39 e-Letters

published between 2008 and 2011

  • The Dunning Kruger effect
    Ibrahim Imam

    Geraint Fuller's neurological reflections describe the Dunning Kruger effect (1). This is one expression of illusory superiority, the cognitive bias that makes us over-rate our attributes (2). Apart from Shakespeare, whom the author quoted, other eminent people have noted that the less skilled and less educated are usually unaware of their inadequacy. Charles Darwin for example says: 'ignorance more frequently begets confi...

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  • Should neurologists throw away their stethoscopes?
    John W Norris

    As a long term and avid reader of Practical Neurology I was somewhat surprised by the article and correspondence suggesting that the stethoscope is now an irrelevancy to clinical neurologists (Practical Neurology 2010;10:344) On the contrary, I believe neurologists should still use their stethoscopes. Heres why.

    Most neck bruits indicate underlying arterial disease. For instance, in a study comparing the 'blind...

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  • CSF:plasma glucose
    oscar,m jolobe

    Although it is true that, in patients with suspected meningitis, a CSF:plasma glucose of >0.5 suggests a viral aetiology(1), underrecognition of the fact that the ratio may sometimes fall below 0.5 has led to inclusion of a CSF:plasma ratio > 0.5 among the "clinical case definitions" of aseptic meningitis(2), notwithstanding the fact that CSF:plasma glucose ratios below 0.5(and even as low as 0.26) may be encounte...

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  • Warum in die Ferne schweifen, wenn das Gute liegt so nah? - Goethe. (Why search far afield when the good is so nearby?)
    Annett Blochberger

    Dear Editor

    Imagine my surprise on reading your recent editorial regarding head injury. Perhaps the editor could have looked a little closer to home before concluding that neurologists in the UK are not involved in the management of patients with head injuries per se.

    I am a neurosciences pharmacist who is working very closely with a consultant neurologist who has recently developed a fully comprehens...

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  • Formula given in this paper cannot be used to calculate the QTc
    Tony Lopez

    The formula given in this paper can only be used to calculate a QTc if the variables QT and RR are entered as time measured in seconds.

    The RR is not the "heart beat in beats per min". It is the time elapsing between R wave peaks eg ten small squares which equals 0.4 seconds.

    Sadly, despite the obvious good intentions of this paper, any neurologist who follows the instructions to calculate the QTc wil...

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  • sometimes a stethoscope may be more of a hinderance than a help
    oscar,m jolobe

    The irony of the provocative invocation "Get rid of your stethoscope"(1) is that, for evaluation of systolic blood pressure(SBP) in the context of hypertension-related neurological disorders such as stroke(hypertension being the underlying cause of 54% of strokes worldwide)(2), and reversible cerebral vasoconstrictor syndrome(3), palpatory measurement of sytolic blood pressure may be a good substitute for auscultation, a...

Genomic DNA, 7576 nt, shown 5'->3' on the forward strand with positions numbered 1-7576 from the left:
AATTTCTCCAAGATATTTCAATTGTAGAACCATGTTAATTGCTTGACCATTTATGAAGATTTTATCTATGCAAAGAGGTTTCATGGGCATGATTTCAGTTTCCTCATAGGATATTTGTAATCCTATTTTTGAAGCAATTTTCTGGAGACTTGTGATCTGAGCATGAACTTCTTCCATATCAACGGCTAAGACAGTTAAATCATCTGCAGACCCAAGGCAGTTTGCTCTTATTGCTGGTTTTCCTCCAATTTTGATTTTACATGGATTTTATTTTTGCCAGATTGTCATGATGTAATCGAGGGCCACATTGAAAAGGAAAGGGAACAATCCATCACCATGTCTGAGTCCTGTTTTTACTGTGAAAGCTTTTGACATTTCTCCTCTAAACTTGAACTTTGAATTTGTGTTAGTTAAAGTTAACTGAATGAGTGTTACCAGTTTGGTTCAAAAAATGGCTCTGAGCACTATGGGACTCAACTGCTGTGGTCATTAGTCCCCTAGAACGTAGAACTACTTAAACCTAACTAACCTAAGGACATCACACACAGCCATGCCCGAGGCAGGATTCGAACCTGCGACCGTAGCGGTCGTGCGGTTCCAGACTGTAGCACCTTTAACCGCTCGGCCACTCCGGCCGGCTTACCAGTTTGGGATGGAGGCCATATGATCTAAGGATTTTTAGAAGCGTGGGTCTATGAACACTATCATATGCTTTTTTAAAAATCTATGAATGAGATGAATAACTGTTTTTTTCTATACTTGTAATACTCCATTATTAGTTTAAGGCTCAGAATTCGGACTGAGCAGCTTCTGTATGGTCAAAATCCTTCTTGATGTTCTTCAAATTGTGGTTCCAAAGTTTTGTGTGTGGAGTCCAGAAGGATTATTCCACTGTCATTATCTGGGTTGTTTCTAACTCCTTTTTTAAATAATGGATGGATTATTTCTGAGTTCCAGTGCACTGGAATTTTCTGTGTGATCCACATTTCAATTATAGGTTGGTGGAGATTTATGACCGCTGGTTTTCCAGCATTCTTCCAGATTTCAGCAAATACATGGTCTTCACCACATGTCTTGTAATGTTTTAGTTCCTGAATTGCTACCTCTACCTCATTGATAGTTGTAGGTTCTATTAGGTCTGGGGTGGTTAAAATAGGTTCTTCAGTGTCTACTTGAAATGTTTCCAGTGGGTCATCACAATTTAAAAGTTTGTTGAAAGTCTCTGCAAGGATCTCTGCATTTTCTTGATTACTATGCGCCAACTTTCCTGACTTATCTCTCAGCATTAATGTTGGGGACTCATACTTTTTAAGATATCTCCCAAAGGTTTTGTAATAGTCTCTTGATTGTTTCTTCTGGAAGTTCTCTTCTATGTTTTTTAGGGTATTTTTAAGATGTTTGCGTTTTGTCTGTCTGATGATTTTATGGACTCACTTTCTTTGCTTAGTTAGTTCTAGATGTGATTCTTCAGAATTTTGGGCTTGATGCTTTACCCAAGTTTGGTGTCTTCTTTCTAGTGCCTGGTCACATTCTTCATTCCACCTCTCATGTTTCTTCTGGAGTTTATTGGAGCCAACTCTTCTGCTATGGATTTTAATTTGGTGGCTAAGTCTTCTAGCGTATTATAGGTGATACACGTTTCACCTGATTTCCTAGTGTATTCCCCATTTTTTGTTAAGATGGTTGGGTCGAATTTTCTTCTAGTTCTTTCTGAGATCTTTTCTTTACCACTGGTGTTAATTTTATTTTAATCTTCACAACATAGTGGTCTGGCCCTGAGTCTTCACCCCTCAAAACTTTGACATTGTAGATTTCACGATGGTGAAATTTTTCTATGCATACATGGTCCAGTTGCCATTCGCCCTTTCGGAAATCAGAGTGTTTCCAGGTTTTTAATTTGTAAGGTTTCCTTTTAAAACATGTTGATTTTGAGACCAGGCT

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  • I like my stethoscope!
    Nitin K. Sethi

    We read with interest Dr. Hawkes point of view titled "get rid of your stethoscope"1. In his indomitable style of writing (which we have grown to appreciate!) he makes a rather outlandish plea to neurologists around the world to sell their stethoscopes and move on to new more fancy gizmos. I trust Dr. Hawkes takes this polarized viewpoint with the intention to spur debate among the readers. Old technology is not synonymous...

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  • Saving the grand round
    Nitin K. Sethi

    I read with interest the article by Dr. Stern and the accompanying comments by Dr. Warlow in which they lament about the deteriorating standards of grand rounds in the academic neurology institutions of today. Here across the Atlantic we too are confronting some of the same issues. The standard of grand rounds varies from institution to institution. In certain institutions the job of organizing the grand rounds is wholly en...

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  • The grand round has a broad spectrum of educational benefit
    oscar,m jolobe

    Given the fact that the advent of medical admissions units(MAUs) and their ethos of "physician of the week" has coincided with increasing subspecialisation(1), physicians with a special interest who participate in the MAU on call rota are now the ones in greatest need of the educational benefit conferred by grand rounds. In this context the grand round has the potential to refresh those "generalist" diagnostic skills which...

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  • Re:Why I shall never stop examining patients
    Jan M. Keppel Hesselink

    Dear Editor,

    With great interest I savoured the editorial by Dr. Warlow (1). Apart from learning the meaning of the word shibboleth, his analysis is most crisp and brings us back to the most important factor in medicine: the interaction between patient and physician.As a pain specialist I see many patients suffering from neuropathic pain, and I always examine thesm, especially their painful feet.Although I can...

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